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Another Friday and another wonderful book to share with you from the mind of the hugely talented John K. Fulton.  Last year I was incredibly fortunate to read a copy of John’s second novel The Beast on The Broch  and absolutely fell in love with the way he writes, bringing the stories alive through the eyes of a younger perspective and giving me a glimpse of a world I’d never experienced.  Today I am honoured to be able to share a review with you of The Wreck of The Argyll which is set in 1915 Dundee and is the tale of plucky young Nancy Caird and Jamie Balfour.

 

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** My thanks to Anne at Cranachan Books for my copy of this wonderful book **

 

Description:

WHEN YOUR TEACHER’S A SPY, WHO CAN YOU TRUST?

Dundee, 1915.

When twelve-year-old Nancy suspects one of her teachers is a German spy, she ropes in the reluctant Jamie Balfour to help her uncover the scheme.

Midshipman Harry Melville is aboard HMS Argyll in the stormy North Sea, unaware of both hidden rocks and German plots that threaten the ship. Nancy and Jamie discover HMS Argyll is in deadly danger and they are drawn into a web of espionage, secrets, and betrayal, where no-one is as they seem and no-one can be trusted.

My Thoughts & Review:

The Wreck of The Argyll is a wonderful tale that explores the idea of WWI and spies through the eyes of 12-year-old Nancy Caird and her unwilling companion Jamie Balfour.  But also gives readers a glimpse into the life of a young Naval crewman on his first mission at sea in what proves to be a drama packed journey.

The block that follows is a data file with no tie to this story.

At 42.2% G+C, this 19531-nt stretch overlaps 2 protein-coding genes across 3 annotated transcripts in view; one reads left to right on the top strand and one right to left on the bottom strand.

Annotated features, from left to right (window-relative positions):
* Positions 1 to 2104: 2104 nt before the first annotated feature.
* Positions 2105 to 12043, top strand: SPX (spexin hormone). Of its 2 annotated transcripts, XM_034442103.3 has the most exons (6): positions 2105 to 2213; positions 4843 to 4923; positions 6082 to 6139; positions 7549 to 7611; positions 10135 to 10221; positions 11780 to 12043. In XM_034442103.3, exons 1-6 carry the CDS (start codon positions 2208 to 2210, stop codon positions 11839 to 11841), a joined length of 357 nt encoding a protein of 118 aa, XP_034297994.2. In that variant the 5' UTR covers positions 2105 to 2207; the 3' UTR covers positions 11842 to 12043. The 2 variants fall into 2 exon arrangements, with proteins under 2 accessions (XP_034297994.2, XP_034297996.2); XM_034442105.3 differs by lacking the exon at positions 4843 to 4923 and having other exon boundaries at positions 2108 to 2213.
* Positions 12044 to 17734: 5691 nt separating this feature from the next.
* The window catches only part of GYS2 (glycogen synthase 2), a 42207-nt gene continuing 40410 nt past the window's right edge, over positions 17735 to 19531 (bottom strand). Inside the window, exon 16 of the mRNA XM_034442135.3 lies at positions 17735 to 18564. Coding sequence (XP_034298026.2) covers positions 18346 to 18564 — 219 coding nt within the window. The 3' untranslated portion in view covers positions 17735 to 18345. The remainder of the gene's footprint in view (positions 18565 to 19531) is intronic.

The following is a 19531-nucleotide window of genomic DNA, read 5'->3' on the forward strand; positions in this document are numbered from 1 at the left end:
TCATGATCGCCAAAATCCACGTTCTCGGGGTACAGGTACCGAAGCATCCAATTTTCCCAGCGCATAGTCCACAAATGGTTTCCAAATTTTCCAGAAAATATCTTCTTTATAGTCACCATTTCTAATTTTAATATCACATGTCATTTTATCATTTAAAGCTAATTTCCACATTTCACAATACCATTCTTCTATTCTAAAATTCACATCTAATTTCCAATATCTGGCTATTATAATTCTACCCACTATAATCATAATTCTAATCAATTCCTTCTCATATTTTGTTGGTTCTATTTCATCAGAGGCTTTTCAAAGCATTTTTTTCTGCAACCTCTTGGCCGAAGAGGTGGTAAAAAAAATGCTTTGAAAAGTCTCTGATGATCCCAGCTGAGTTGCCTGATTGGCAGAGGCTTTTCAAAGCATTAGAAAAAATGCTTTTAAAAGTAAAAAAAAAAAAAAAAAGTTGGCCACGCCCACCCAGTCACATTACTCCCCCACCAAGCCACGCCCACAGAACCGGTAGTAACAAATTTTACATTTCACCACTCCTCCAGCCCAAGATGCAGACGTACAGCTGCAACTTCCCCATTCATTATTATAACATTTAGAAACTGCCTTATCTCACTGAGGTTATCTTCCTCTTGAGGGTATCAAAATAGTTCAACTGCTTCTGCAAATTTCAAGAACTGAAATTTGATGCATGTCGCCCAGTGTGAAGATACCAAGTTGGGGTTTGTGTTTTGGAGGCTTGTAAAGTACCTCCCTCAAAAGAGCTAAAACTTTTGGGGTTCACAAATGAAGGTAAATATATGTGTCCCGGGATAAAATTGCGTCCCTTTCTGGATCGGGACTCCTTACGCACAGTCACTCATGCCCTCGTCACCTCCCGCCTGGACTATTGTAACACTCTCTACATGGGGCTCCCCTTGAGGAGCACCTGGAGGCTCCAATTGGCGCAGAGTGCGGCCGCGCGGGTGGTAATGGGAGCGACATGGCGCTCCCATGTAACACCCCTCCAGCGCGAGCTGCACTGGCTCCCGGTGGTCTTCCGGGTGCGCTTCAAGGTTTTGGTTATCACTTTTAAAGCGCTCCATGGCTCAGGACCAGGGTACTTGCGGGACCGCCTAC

Nancy is the perfect mix of inquisitive, brave and determined, and so it’s only natural for our young protagonist to feel she’s wasting her time attending school when there’s a war on and her time could be better spent contributing to the war effort.  She fancies herself as a detective and is soon on the case of an enemy agent, following one of her teachers down the darkened streets of Dundee.  She’s sure that he must be a spy, and is out to prove it when she stumbles across a situation that even her quick thinking can’t save her from.  Her rescue by Jamie Balfour marks the beginning of a new friendship, and a new partner in the hunt for an enemy spy.

Meanwhile, aboard the HMS Argyll a young Midshipman is finding his feet on his first ship at sea, a rather stormy sea.  The conditions for sailing are far from perfect and it soon transpires that this ship must get to it’s destination and avoid the enemy at all costs.  Whilst Midshipman Harry Melville may come across as mature and responsible, it’s hard to remember that he is only a young lad, not that much older than Nancy Caird and Jamie Balfour.